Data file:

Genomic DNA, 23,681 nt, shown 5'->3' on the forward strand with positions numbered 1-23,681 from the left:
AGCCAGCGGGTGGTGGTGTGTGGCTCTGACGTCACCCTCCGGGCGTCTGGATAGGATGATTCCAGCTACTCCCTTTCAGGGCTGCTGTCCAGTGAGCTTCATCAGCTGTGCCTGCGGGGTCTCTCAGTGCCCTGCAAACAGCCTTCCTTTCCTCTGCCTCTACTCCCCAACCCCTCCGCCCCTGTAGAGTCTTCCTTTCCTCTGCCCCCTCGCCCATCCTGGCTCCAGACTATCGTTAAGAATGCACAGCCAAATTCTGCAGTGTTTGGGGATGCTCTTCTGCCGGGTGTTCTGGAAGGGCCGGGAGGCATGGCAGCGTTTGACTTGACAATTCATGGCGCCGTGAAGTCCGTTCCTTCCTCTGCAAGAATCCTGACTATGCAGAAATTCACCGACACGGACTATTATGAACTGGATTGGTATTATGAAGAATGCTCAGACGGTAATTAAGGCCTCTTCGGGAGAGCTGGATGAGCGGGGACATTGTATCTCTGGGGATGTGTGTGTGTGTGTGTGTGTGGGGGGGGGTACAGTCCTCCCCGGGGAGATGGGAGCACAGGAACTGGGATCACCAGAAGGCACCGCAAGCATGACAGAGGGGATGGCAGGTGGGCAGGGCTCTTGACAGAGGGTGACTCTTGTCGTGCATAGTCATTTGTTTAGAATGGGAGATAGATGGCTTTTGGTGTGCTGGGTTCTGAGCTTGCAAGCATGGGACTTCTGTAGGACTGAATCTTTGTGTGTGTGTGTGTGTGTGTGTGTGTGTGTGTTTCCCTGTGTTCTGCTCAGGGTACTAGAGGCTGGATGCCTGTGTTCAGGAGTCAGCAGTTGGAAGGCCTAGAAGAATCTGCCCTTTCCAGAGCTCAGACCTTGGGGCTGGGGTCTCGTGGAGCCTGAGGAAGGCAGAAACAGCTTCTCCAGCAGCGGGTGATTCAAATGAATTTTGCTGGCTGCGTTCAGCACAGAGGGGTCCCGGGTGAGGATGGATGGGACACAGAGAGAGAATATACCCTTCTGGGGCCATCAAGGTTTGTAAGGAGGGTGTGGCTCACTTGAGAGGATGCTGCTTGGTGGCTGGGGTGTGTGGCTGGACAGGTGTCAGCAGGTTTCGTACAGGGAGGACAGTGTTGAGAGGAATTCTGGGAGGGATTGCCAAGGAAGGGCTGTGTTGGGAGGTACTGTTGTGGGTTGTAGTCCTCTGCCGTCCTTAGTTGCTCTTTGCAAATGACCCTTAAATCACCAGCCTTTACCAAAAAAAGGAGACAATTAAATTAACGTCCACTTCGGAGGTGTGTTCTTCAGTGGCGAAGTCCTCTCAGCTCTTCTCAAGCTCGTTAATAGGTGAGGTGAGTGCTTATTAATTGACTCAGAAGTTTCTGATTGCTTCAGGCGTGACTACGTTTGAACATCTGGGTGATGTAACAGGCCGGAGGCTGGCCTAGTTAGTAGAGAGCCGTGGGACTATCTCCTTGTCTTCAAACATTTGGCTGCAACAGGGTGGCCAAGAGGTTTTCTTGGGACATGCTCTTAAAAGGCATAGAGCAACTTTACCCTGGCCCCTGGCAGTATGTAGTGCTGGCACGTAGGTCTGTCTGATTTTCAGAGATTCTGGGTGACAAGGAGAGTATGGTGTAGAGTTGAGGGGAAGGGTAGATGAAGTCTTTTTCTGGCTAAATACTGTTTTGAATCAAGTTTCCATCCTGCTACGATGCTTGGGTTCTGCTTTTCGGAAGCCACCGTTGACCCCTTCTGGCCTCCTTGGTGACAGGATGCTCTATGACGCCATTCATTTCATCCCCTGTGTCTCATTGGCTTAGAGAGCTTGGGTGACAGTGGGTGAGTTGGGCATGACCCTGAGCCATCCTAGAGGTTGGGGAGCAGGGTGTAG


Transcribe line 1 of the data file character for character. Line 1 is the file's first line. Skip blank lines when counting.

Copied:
Genomic DNA, 23,681 nt, shown 5'->3' on the forward strand with positions numbered 1-23,681 from the left: